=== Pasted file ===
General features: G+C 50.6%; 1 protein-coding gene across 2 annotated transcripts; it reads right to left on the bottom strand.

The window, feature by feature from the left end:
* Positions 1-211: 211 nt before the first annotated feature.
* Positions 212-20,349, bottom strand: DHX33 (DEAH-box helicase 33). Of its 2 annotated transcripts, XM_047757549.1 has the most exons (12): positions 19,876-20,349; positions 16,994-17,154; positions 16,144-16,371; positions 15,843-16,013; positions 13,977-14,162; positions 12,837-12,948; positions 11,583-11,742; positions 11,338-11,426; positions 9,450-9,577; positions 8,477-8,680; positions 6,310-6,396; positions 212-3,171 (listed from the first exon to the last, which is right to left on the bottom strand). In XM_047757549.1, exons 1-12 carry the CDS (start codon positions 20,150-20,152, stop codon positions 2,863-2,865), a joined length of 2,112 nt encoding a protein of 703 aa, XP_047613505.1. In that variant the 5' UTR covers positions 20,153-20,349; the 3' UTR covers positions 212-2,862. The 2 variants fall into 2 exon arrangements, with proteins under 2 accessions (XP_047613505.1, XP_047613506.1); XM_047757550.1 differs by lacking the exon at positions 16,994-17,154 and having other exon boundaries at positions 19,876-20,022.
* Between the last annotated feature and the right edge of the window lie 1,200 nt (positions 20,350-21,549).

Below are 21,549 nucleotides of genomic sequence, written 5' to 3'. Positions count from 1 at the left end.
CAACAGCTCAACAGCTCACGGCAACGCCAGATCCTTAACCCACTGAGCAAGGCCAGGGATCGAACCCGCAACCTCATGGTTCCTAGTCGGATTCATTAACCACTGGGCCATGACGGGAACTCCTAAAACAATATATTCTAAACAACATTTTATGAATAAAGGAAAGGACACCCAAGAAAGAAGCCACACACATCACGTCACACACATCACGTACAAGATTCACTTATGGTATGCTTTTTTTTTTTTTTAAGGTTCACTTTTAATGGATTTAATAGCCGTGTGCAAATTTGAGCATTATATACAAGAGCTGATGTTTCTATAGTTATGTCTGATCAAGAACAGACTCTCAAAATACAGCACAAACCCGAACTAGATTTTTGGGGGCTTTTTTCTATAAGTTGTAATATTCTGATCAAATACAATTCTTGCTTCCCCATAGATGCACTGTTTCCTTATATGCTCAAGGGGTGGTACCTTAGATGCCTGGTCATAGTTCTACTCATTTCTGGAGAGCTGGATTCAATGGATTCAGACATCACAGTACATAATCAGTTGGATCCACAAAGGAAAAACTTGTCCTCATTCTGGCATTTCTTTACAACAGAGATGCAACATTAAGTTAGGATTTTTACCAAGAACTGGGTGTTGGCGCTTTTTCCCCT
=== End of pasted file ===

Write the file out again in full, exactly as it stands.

General features: G+C 50.6%; 1 protein-coding gene across 2 annotated transcripts; it reads right to left on the bottom strand.

The window, feature by feature from the left end:
* Positions 1-211: 211 nt before the first annotated feature.
* Positions 212-20,349, bottom strand: DHX33 (DEAH-box helicase 33). Of its 2 annotated transcripts, XM_047757549.1 has the most exons (12): positions 19,876-20,349; positions 16,994-17,154; positions 16,144-16,371; positions 15,843-16,013; positions 13,977-14,162; positions 12,837-12,948; positions 11,583-11,742; positions 11,338-11,426; positions 9,450-9,577; positions 8,477-8,680; positions 6,310-6,396; positions 212-3,171 (listed from the first exon to the last, which is right to left on the bottom strand). In XM_047757549.1, exons 1-12 carry the CDS (start codon positions 20,150-20,152, stop codon positions 2,863-2,865), a joined length of 2,112 nt encoding a protein of 703 aa, XP_047613505.1. In that variant the 5' UTR covers positions 20,153-20,349; the 3' UTR covers positions 212-2,862. The 2 variants fall into 2 exon arrangements, with proteins under 2 accessions (XP_047613505.1, XP_047613506.1); XM_047757550.1 differs by lacking the exon at positions 16,994-17,154 and having other exon boundaries at positions 19,876-20,022.
* Between the last annotated feature and the right edge of the window lie 1,200 nt (positions 20,350-21,549).

Below are 21,549 nucleotides of genomic sequence, written 5' to 3'. Positions count from 1 at the left end.
CAACAGCTCAACAGCTCACGGCAACGCCAGATCCTTAACCCACTGAGCAAGGCCAGGGATCGAACCCGCAACCTCATGGTTCCTAGTCGGATTCATTAACCACTGGGCCATGACGGGAACTCCTAAAACAATATATTCTAAACAACATTTTATGAATAAAGGAAAGGACACCCAAGAAAGAAGCCACACACATCACGTCACACACATCACGTACAAGATTCACTTATGGTATGCTTTTTTTTTTTTTTAAGGTTCACTTTTAATGGATTTAATAGCCGTGTGCAAATTTGAGCATTATATACAAGAGCTGATGTTTCTATAGTTATGTCTGATCAAGAACAGACTCTCAAAATACAGCACAAACCCGAACTAGATTTTTGGGGGCTTTTTTCTATAAGTTGTAATATTCTGATCAAATACAATTCTTGCTTCCCCATAGATGCACTGTTTCCTTATATGCTCAAGGGGTGGTACCTTAGATGCCTGGTCATAGTTCTACTCATTTCTGGAGAGCTGGATTCAATGGATTCAGACATCACAGTACATAATCAGTTGGATCCACAAAGGAAAAACTTGTCCTCATTCTGGCATTTCTTTACAACAGAGATGCAACATTAAGTTAGGATTTTTACCAAGAACTGGGTGTTGGCGCTTTTTCCCCT